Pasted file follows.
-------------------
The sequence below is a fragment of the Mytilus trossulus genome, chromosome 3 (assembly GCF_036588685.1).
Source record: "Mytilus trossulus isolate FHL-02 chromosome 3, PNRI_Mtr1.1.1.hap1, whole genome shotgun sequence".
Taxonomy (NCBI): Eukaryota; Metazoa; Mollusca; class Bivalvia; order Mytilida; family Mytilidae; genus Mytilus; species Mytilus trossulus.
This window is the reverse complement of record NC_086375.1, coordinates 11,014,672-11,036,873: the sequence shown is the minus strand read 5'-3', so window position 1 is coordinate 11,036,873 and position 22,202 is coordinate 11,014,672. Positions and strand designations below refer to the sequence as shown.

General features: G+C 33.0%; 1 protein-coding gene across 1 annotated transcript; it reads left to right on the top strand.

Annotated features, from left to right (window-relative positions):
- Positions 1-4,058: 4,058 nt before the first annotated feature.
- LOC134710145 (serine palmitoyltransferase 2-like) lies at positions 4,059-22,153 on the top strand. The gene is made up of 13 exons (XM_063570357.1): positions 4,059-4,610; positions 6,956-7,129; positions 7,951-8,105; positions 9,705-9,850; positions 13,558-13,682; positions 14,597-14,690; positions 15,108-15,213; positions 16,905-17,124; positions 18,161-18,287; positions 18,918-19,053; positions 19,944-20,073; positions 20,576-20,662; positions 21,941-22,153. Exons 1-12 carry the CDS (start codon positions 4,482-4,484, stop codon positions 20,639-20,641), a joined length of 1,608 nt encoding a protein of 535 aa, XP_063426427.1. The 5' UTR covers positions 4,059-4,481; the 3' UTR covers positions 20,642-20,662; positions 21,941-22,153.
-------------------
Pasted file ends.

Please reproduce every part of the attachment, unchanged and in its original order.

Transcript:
The sequence below is a fragment of the Mytilus trossulus genome, chromosome 3 (assembly GCF_036588685.1).
Source record: "Mytilus trossulus isolate FHL-02 chromosome 3, PNRI_Mtr1.1.1.hap1, whole genome shotgun sequence".
Taxonomy (NCBI): Eukaryota; Metazoa; Mollusca; class Bivalvia; order Mytilida; family Mytilidae; genus Mytilus; species Mytilus trossulus.
This window is the reverse complement of record NC_086375.1, coordinates 11,014,672-11,036,873: the sequence shown is the minus strand read 5'-3', so window position 1 is coordinate 11,036,873 and position 22,202 is coordinate 11,014,672. Positions and strand designations below refer to the sequence as shown.

General features: G+C 33.0%; 1 protein-coding gene across 1 annotated transcript; it reads left to right on the top strand.

Annotated features, from left to right (window-relative positions):
- Positions 1-4,058: 4,058 nt before the first annotated feature.
- LOC134710145 (serine palmitoyltransferase 2-like) lies at positions 4,059-22,153 on the top strand. The gene is made up of 13 exons (XM_063570357.1): positions 4,059-4,610; positions 6,956-7,129; positions 7,951-8,105; positions 9,705-9,850; positions 13,558-13,682; positions 14,597-14,690; positions 15,108-15,213; positions 16,905-17,124; positions 18,161-18,287; positions 18,918-19,053; positions 19,944-20,073; positions 20,576-20,662; positions 21,941-22,153. Exons 1-12 carry the CDS (start codon positions 4,482-4,484, stop codon positions 20,639-20,641), a joined length of 1,608 nt encoding a protein of 535 aa, XP_063426427.1. The 5' UTR covers positions 4,059-4,481; the 3' UTR covers positions 20,642-20,662; positions 21,941-22,153.